Wednesday, May 26, 2010

Lube & anal sex - does it increase the risk of infection?!

Two new studies were released at the 2010 International Microbicides Conference yesterday.

And the results of those studies were disturbing.

They found that people who used lube for anal intercourse were at greater risk of STI infection than those who did not. This was true even when other risk factors, including condom usage were controlled for.

WHAT?!!! This goes against everything my little safer sex heart has ever been told.

But if you drill down a little deeper, it starts to make sense.

You see, the one thing they didn't control for was what kind of lube was used.

So they did some tests with lube and cells in a lab. And, surprise, some lube is bad for ass cells.

They tested the six lubes most often used by the participants in the anal sex study (scroll to the end for ingredients lists):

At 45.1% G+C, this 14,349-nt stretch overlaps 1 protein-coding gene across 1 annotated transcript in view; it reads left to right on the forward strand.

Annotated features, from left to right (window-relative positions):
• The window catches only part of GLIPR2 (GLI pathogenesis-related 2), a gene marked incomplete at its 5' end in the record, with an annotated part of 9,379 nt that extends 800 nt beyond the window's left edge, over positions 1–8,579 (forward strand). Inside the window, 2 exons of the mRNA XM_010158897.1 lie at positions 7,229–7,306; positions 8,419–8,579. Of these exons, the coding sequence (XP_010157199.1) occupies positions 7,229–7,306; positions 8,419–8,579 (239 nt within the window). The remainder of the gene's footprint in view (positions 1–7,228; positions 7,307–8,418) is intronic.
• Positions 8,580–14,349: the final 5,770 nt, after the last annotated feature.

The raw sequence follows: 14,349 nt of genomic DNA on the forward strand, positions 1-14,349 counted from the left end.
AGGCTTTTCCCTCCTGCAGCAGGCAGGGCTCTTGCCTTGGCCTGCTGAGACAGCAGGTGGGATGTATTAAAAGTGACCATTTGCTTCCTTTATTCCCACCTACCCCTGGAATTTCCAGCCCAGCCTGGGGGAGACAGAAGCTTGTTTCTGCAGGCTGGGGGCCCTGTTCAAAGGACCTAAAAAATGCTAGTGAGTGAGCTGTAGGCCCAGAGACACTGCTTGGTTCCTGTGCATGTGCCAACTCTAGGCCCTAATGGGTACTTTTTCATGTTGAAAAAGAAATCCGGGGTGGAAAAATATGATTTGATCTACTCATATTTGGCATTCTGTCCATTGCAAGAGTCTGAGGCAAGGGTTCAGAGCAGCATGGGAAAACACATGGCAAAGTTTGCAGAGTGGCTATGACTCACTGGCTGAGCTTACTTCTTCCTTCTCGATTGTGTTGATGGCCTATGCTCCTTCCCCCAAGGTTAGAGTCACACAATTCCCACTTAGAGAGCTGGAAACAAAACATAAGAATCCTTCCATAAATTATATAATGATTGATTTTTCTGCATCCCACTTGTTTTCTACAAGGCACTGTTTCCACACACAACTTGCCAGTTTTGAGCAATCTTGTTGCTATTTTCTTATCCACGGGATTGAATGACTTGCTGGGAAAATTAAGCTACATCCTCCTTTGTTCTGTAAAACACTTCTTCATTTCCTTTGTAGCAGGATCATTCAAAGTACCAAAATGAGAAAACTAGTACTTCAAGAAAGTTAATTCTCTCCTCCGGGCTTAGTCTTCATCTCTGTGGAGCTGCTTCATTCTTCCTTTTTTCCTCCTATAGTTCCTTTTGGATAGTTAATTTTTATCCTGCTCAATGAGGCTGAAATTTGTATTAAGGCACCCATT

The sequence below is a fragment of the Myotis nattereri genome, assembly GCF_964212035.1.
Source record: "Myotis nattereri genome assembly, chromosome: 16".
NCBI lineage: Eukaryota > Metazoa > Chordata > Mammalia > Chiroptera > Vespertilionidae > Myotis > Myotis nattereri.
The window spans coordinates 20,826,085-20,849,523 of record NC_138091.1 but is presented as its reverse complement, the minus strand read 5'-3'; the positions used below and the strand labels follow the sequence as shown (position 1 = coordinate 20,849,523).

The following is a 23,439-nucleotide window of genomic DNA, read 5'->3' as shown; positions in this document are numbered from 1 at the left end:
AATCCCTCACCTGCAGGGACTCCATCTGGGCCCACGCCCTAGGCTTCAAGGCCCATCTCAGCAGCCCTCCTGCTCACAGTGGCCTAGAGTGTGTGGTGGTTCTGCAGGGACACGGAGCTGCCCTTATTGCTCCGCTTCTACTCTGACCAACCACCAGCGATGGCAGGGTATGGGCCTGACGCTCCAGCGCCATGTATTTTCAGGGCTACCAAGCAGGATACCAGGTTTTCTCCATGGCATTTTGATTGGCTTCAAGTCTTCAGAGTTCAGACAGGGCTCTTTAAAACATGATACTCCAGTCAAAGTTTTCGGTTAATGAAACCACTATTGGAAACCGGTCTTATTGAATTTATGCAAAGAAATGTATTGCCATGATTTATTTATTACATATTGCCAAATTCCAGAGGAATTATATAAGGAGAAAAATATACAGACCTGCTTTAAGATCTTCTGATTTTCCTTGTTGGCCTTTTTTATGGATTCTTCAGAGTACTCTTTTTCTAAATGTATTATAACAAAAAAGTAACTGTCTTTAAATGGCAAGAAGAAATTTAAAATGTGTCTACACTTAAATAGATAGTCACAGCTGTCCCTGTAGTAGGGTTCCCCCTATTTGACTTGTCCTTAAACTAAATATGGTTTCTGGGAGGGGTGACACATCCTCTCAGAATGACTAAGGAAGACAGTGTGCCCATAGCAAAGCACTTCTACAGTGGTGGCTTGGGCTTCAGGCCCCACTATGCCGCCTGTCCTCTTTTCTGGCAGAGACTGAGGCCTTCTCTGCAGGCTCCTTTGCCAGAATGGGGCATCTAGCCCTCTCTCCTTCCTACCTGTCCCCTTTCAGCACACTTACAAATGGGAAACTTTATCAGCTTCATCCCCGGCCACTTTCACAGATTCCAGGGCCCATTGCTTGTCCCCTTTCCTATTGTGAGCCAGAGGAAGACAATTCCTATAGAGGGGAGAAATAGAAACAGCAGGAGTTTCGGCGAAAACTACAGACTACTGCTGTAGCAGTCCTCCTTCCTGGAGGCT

Astroglide (they don't state which Astroglyde so I'm going to bet it was the glycerin version)

Elbow Grease (again - don't know what version)

ID Glide

KY Jelly

PRÉ (not used by the participants in the original study but chosen because it is different than the other lubes in a key way)

Wet Platinum (silicone - which also means it's glycerin free)

The studies found that when lube was used transmission of STIs doubled (11.7% of lube users were positive for an STI versus 4.5% of those not using lube). That's right. Double. (original study abstract, press release on original and follow up study abstract here) The STIs tested for were Chlamydia and Gonorrhea. No conclusions about HIV transmission was reached in this study.